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One of the most devastating weapons in history, the bow has been used by every race on earth for food and for fighting. Seldom surpassed in elegance and simplicity, this device, combines efficient storage with the precise release of energy with deadly effect. It generated significant range and velocity and with its long, thin projectile, converted energy into a high degree of penetrating power.

For thousands of years, man had lived in peril of life and limb, frequently risking all to confront with his bare hands, fleet-footed food or fierce foe. With this lethal, long-distance weapon, fired from a safe distance, he had the power to kill, no matter the fierceness nor the fury of what he faced. At two hundred and fifty yards, the arrow became a missile unmatched for the time. In the hands of skilled and experienced archers, it attained its full capabilities - accuracy and fast firing. As a weapon of war, it could certainly bring down a human.

Yew English Longbow

Various kinds of wood were used, but the best for the bow was slow-grown mountain yew from Spain. English yew grew quickly, was coarse-grained, knotty and too defective to be relied upon. The bow was usually six feet long and pulled 100 pounds. Bow strings, two of which were always carried, were made of flax, linen or hemp and were impregnated with beeswax to repel rain and dew. They were secured to the bow with a spliced loop at one end and what was called a timber hitch at the other.

The arrow, twenty-four of which were carried at the archer's side, was usually a little less than a yard in length, with a barb of iron and fledged with goose or peacock feathers. At the battle site, arrows were placed headfirst in front of the fighter. Archers carried a heavy, iron-pointed stake, which driven into the ground before them, afforded a deadly obstacle to the charging horses and their pounding hooves. When his supply of arrows was exhausted, the archer had three alternatives: he could await the arrival of the supply wagons; he could dash forward and pick up arrows fired that had missed the mark and lay on the ground; or he could abandon the bow and mix in the melee with his sword.

Hand-to-hand combat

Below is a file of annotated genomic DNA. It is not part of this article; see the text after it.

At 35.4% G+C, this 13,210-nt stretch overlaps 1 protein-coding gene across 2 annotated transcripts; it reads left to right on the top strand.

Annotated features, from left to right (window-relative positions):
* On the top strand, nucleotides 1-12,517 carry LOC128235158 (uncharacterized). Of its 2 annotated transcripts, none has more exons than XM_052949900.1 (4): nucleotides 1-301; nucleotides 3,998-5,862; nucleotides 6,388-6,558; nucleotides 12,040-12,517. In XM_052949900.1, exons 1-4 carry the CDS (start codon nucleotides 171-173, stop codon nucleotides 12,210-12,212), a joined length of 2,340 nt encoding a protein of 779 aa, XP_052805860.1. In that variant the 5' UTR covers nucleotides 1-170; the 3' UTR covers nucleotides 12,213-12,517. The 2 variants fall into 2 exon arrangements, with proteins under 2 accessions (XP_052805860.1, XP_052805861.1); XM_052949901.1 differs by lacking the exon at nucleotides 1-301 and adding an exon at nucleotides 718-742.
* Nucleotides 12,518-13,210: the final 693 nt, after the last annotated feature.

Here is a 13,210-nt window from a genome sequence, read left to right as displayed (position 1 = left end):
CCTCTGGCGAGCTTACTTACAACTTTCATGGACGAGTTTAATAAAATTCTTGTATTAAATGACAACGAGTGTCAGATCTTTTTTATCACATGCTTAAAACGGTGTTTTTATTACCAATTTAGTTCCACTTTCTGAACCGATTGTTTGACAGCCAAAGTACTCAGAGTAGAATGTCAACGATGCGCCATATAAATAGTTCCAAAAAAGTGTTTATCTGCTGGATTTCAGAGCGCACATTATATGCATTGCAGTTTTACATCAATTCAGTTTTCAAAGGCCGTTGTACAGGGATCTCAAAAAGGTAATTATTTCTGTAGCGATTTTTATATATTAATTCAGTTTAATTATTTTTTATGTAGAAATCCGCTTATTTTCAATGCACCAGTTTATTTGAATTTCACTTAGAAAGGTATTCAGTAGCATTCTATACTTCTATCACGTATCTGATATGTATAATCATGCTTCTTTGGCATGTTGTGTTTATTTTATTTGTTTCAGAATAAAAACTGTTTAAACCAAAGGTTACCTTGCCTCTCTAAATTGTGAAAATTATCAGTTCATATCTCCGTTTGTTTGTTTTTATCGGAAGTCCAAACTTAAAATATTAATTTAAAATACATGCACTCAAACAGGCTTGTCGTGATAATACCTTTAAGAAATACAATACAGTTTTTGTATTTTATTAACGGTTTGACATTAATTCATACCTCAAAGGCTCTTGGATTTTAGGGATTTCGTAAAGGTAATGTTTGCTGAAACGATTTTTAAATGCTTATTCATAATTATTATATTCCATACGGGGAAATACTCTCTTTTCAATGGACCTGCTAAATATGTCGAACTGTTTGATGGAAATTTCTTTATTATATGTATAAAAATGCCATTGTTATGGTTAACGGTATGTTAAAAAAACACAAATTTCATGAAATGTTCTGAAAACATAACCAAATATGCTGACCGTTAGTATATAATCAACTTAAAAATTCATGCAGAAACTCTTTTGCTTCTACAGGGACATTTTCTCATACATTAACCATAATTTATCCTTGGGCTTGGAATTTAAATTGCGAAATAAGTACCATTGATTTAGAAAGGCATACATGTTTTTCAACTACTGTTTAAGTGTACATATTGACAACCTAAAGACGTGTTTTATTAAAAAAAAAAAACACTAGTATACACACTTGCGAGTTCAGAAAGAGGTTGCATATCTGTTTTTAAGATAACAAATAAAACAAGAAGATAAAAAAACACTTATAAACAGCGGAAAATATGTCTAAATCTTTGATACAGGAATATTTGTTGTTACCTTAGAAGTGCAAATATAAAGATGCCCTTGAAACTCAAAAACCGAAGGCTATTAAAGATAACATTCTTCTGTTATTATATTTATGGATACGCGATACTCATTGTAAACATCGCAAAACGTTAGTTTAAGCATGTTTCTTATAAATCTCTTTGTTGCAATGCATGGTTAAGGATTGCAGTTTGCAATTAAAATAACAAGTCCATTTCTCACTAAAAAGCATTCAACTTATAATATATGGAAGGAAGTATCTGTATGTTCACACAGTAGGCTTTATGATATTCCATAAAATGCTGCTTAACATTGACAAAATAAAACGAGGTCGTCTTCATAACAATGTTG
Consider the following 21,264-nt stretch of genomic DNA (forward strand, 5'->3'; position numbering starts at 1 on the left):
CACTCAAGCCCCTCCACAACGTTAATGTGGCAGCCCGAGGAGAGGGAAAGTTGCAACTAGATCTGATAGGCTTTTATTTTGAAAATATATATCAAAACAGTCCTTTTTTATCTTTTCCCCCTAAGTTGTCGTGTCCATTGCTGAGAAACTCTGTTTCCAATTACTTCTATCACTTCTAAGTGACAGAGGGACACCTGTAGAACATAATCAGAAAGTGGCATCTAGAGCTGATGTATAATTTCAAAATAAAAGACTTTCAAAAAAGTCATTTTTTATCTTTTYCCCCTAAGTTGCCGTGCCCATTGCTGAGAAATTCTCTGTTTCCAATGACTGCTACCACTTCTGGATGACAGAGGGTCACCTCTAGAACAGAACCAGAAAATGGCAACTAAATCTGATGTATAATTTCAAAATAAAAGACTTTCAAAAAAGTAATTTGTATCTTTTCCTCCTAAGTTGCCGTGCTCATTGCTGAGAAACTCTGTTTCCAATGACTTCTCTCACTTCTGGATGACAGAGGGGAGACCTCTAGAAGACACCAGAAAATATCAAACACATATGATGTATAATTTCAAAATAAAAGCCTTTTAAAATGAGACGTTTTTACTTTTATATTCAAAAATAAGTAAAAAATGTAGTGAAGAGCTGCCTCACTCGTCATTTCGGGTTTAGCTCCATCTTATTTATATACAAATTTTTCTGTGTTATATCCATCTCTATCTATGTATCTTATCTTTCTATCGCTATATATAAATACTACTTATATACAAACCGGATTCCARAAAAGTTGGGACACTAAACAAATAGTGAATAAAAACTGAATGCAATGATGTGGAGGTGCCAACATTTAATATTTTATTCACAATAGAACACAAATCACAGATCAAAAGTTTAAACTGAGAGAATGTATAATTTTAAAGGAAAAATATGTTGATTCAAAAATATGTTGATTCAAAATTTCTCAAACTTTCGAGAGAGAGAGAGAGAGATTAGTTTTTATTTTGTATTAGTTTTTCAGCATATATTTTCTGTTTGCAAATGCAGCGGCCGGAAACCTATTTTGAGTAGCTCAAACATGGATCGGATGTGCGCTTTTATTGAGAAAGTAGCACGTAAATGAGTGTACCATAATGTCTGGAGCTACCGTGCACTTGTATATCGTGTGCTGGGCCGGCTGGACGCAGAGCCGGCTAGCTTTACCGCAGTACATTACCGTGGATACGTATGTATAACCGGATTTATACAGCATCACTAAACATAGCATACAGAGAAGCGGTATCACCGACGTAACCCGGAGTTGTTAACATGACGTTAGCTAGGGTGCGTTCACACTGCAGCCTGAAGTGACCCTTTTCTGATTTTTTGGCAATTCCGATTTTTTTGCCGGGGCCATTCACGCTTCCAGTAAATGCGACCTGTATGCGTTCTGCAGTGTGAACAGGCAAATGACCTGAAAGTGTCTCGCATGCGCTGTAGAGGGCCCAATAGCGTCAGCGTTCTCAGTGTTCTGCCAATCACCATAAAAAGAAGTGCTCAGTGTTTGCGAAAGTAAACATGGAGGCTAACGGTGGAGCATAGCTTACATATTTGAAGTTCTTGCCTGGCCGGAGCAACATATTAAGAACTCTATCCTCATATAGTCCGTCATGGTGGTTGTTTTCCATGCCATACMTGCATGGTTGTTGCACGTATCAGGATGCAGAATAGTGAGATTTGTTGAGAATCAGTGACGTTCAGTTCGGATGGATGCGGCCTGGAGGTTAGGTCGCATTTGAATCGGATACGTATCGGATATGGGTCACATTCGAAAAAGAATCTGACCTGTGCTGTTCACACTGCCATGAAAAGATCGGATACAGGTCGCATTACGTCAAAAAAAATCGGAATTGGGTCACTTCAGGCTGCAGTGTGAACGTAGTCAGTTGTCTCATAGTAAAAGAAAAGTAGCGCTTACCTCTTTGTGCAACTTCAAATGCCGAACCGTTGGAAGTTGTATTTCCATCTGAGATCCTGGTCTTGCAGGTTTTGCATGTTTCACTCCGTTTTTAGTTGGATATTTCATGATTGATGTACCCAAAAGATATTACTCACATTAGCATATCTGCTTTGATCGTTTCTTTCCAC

Military Crossbow 14th - 15th Century

The crossbow or arbalist was a powerful weapon fired from the shoulder like a rifle. Its overall length was about 30 inches, the span of the bow about 26 inches and the weight 4.75 pounds. The iron stirrup in which the foot was placed was used to facilitate spanning the bow - or drawing the string. While more potent than the longbow, it took longer to arm and let fly. A good crossbowman might loose three square-headed shafts, called quarrels, in a minute, whereas a good archer could fire twelve arrows in a minute and unless you oould fire at least ten in a minute, you were not qualified to fight in the English army. A crossbowman carried fifty quarrels with him and his equipment was usually transported in a wagon.

It was the longbow more than any other arm, that changed the course of history in Europe. It dominated the battlefield and revolutionized medieval methods of warfare, by triumphing over the heavy, mail-covered and later plate-clad, cavalrymen. The, knight, an armour-plated warrior on horseback, had for a long time, been master of the mayhem on the battlefield. French chivalry refused to concede any serious role in war to a non-noble and to kill an adversary from a distance was held in scorn. The archer was called "a coward who dared not come close to his foe."

No matter. This new weapon instilled fear in those who faced it, for its range and rate of fire made fighting fatal even for those who clanked about in armour. In south Wales the practice of drawing the long bow had already attained an astonishing efficiency. One of the Edward I's knights had been hit by an arrow, which pierced not only the skirts of his mailed shirt, but his mailed breeches, his thigh, the wood of his saddle and finally sank deep into his horse's flank.

A lengthy period of training was required to develop the speed and skill needed to use the longbow effectively. It was never used by the French because the common people, the peasants, were forbidden in France to possess arms. In England, yeomen were allowed, indeed, commanded by the state in statues, to train at archery. It became the national preoccupation, replacing pastimes like football, handball, cricket, cock-fighting and "other games of no value," These diverted men from practising archery and those who dared do otherwise than practise, practise, practise, suffered serious consequences including execution. The practice included physical training in order to develop strong muscular men able effortlessly to bend the bow and send its missile with lightning speed toward a target. Under the critical eye of aged experts, orders were given to, "Stand straight and steady with firm hand. Loose it easy, steady and yet sharp."

Training manuals survive that describe how use of the longbow was taught. It began at the age of eight and was nurtured and fostered over the years. Young arms were trained to maintain a strong, steady grasp of the bow. Boys stood like statues holding a round stick, straight and stiff in their left hands. When a lad could bring down a squirrel at a hundred paces, he was ready to become an archer in the king's army, where training continued under a master marksman, whose critical eye and words of rough praise or curt censure were ever present.

Practice makes Perfect

Steadiness in the face of fear was foremost. It was one thing to hit a bullseye, while practising in a peaceful pasture. It was quite another to hit a head in the heat and havoc of battle, with great stallions thundering towards you and glaring eyes behind every visor fixed fiercely on the foe to finish off with one fell swoop of the great sword.

Medieval Battle Tanks